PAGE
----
During the podcast, Drake addressed his recent controversies involving Pusha T and his defeat to the Virginia rapper in their 2018 blockbuster rap beef, with Drake taking the final hit as Pusha revealed to the world his hidden son. In the interview he avoids mentioning Pusha  by name and brushes off the incident as a violation of rap battle rules because Pusha mentioned his son. His views on the incident received a lackluster response from his interviewees, and the discussion feels scripted, coddles the rapper and only supports his views of the rap beef. In his appearance on LeBron James’ HBO talk show, “The Shop,” he addresses similar topics in a space surrounded by close friends and associates. Both interviews fail fans of not only Drake but of hip-hop overall through the lack of criticism or questioning on how he handled the situation.

In addition to criticism of his media presence, unfavorable opinions surfaced on the internet in 2019 regarding footage from one of his concerts years ago. This is not meant to be an accusation of any wrongdoing by Drake but rather an observation into how conversations around the hip-hop mogul have turned unpleasant, given the recent awareness in the media to inappropriate behavior ala the #MeToo movement. In one clip, Drake slow dances with and kisses a 17-year-old girl on the neck.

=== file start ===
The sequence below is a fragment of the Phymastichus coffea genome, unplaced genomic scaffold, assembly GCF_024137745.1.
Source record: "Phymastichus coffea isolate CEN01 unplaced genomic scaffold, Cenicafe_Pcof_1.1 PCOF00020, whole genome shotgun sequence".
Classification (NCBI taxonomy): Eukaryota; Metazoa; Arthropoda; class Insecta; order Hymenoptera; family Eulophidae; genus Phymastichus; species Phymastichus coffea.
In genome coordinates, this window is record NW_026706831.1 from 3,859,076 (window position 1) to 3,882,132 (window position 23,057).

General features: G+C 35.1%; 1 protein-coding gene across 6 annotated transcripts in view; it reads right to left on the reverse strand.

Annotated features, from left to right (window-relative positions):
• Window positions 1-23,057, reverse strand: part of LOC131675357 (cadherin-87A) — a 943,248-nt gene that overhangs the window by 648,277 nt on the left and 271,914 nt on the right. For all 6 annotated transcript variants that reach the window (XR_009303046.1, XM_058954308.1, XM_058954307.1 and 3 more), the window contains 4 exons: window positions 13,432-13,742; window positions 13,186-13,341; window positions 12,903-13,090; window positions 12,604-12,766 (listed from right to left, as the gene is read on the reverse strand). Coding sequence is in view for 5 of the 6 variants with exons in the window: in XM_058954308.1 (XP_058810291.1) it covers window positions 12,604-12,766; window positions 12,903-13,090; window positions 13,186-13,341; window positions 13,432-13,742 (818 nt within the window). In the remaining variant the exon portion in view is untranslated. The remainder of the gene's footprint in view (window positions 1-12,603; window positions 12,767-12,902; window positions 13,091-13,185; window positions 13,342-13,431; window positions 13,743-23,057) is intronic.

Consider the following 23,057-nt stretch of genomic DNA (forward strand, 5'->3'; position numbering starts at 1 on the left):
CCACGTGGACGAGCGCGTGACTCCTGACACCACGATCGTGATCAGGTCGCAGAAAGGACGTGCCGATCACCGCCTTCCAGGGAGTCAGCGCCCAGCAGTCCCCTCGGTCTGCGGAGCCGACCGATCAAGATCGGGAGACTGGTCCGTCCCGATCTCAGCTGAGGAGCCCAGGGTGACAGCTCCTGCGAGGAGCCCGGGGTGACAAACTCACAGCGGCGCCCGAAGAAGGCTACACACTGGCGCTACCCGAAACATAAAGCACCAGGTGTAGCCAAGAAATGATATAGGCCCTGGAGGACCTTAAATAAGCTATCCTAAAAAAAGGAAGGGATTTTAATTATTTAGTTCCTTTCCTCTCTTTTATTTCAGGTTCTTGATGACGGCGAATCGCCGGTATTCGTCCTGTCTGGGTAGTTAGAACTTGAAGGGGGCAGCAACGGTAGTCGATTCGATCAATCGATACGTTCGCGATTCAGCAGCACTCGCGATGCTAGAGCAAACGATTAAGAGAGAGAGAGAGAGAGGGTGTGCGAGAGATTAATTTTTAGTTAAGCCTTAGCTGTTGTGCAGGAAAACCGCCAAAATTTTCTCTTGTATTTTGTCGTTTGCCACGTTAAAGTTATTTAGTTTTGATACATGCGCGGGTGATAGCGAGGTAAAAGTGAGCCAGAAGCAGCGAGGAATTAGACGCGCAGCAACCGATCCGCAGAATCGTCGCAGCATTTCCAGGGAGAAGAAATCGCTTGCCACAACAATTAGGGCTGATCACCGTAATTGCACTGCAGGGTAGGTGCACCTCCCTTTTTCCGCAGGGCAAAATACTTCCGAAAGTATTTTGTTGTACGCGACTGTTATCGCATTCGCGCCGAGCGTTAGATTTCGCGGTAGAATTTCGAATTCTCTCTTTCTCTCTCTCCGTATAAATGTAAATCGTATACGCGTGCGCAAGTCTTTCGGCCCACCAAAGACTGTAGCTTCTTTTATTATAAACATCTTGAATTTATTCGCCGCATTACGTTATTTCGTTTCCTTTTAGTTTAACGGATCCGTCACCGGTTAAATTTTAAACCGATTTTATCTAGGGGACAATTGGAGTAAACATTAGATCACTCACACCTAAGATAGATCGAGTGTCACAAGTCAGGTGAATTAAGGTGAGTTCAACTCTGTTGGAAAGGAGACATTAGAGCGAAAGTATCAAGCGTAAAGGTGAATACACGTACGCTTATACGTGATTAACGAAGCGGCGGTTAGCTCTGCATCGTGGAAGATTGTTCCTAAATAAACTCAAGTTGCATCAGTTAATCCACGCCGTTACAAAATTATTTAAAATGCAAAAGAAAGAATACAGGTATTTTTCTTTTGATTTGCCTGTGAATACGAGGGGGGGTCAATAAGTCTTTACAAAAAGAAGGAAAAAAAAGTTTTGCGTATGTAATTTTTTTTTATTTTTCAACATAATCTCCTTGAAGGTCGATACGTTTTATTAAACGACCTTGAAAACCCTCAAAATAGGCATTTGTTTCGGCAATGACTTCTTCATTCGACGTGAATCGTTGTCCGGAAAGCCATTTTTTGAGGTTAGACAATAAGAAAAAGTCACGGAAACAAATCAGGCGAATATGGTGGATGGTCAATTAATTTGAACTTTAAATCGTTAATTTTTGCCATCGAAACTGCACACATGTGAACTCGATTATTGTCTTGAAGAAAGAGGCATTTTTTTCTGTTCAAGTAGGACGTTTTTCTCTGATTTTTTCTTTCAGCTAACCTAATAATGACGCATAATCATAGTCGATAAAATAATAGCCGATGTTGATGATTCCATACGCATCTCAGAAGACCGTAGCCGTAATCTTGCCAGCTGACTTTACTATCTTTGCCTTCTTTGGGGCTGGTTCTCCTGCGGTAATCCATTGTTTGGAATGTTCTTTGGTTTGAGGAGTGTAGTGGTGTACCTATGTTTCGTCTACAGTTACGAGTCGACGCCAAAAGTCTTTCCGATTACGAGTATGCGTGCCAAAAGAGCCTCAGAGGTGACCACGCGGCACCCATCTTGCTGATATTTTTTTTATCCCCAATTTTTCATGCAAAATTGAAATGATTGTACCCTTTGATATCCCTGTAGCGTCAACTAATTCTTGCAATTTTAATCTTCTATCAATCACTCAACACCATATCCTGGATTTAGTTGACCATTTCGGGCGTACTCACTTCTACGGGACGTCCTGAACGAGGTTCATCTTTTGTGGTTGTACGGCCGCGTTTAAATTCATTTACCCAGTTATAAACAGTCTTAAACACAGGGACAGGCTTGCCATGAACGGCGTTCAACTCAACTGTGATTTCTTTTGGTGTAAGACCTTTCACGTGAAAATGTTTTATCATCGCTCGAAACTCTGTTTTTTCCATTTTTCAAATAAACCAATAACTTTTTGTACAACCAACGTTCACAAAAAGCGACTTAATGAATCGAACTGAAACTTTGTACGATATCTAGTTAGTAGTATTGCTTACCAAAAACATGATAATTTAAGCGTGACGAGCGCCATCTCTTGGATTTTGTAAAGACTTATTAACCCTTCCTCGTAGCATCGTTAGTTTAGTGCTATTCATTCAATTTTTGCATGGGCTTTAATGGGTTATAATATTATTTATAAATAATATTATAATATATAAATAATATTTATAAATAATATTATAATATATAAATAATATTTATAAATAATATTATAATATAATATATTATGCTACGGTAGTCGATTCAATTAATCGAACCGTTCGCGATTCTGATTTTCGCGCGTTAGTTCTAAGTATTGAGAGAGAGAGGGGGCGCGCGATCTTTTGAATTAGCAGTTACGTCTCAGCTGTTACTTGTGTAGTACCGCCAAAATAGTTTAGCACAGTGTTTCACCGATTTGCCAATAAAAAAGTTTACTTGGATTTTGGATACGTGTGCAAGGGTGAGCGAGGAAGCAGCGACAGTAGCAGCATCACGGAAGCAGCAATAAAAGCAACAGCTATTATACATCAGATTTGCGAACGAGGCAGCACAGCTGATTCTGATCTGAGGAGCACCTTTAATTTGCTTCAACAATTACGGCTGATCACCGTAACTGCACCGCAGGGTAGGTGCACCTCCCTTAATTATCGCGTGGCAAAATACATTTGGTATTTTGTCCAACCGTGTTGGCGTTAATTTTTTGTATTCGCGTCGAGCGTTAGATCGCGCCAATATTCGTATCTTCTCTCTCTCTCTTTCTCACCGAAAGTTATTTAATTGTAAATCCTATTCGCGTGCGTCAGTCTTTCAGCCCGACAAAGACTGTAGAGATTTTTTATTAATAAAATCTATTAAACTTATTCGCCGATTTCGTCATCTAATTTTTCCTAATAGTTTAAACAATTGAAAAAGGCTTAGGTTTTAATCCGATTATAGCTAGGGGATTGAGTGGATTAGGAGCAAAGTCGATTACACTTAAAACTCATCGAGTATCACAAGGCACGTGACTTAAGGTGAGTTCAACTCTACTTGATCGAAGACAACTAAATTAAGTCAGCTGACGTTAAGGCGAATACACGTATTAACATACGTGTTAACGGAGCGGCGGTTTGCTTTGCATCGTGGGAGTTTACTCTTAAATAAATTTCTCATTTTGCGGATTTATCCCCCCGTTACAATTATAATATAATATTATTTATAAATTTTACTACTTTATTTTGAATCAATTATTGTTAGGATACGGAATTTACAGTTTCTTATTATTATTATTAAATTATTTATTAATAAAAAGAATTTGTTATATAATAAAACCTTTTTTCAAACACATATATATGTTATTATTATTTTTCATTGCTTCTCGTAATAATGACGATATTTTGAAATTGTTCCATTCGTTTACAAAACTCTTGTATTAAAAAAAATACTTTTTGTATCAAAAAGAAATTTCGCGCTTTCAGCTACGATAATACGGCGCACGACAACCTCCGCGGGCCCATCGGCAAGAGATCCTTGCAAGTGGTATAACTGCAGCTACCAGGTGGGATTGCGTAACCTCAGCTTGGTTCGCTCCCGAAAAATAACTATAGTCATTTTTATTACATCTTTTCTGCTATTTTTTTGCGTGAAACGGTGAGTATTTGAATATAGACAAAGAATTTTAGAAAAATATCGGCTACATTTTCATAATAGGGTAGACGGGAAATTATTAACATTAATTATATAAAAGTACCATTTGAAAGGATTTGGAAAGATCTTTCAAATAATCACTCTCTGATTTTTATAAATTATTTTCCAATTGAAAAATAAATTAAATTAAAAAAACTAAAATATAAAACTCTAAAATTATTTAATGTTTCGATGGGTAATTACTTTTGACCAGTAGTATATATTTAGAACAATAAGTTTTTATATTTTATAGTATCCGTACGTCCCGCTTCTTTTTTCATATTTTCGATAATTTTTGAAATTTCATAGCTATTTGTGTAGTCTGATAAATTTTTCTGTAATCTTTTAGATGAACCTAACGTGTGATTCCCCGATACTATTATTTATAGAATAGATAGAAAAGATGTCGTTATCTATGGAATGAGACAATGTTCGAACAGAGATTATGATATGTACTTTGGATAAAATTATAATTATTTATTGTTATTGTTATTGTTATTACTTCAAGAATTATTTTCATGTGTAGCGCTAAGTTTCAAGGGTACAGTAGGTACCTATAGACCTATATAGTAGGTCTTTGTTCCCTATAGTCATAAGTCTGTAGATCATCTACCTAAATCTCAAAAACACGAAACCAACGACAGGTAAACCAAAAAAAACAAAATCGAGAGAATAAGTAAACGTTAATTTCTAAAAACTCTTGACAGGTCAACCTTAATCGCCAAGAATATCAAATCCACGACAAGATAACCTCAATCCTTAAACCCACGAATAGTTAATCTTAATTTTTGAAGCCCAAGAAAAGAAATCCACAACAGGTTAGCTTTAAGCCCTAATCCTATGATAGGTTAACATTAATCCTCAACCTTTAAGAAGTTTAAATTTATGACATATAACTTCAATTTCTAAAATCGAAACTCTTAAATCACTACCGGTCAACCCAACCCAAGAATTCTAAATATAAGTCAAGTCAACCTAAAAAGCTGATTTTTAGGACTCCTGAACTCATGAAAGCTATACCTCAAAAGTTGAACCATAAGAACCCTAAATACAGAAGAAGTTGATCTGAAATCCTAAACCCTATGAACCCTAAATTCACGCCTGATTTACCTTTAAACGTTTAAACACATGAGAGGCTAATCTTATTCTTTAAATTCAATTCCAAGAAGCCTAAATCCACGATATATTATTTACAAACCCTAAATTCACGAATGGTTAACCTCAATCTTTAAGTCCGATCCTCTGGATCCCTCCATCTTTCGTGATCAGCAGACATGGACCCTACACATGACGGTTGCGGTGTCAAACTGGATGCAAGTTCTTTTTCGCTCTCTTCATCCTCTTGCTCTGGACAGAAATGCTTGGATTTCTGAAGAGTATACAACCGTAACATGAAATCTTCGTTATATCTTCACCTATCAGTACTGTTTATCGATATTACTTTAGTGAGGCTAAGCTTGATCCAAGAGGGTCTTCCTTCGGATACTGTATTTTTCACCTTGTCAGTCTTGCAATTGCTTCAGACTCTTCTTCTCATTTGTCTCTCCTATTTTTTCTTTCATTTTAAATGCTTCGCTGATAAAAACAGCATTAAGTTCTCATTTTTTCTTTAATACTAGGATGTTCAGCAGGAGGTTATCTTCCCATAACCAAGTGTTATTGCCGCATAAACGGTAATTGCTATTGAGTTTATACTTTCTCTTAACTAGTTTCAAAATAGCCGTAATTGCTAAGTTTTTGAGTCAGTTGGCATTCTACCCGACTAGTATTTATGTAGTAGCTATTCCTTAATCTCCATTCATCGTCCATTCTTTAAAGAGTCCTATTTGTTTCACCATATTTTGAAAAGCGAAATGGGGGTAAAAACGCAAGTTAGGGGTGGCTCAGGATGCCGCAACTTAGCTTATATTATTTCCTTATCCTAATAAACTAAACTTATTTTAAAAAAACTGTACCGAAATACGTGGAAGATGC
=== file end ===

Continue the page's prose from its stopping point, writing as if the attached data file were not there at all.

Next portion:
Similarly, Drake has been criticised for other inappropriate behaviors with celebrities years his junior. Fifteen-year-old actress Millie Bobby Brown revealed in an interview that Drake has texted her “I miss you” and gave the “Stranger Things” star advice about boys. Brown talked about the rapper warmly and expressed nothing but gratitude for his help, yet the idea of a 32-year-old man texting a then-14-year-old girl didn’t sit right with many.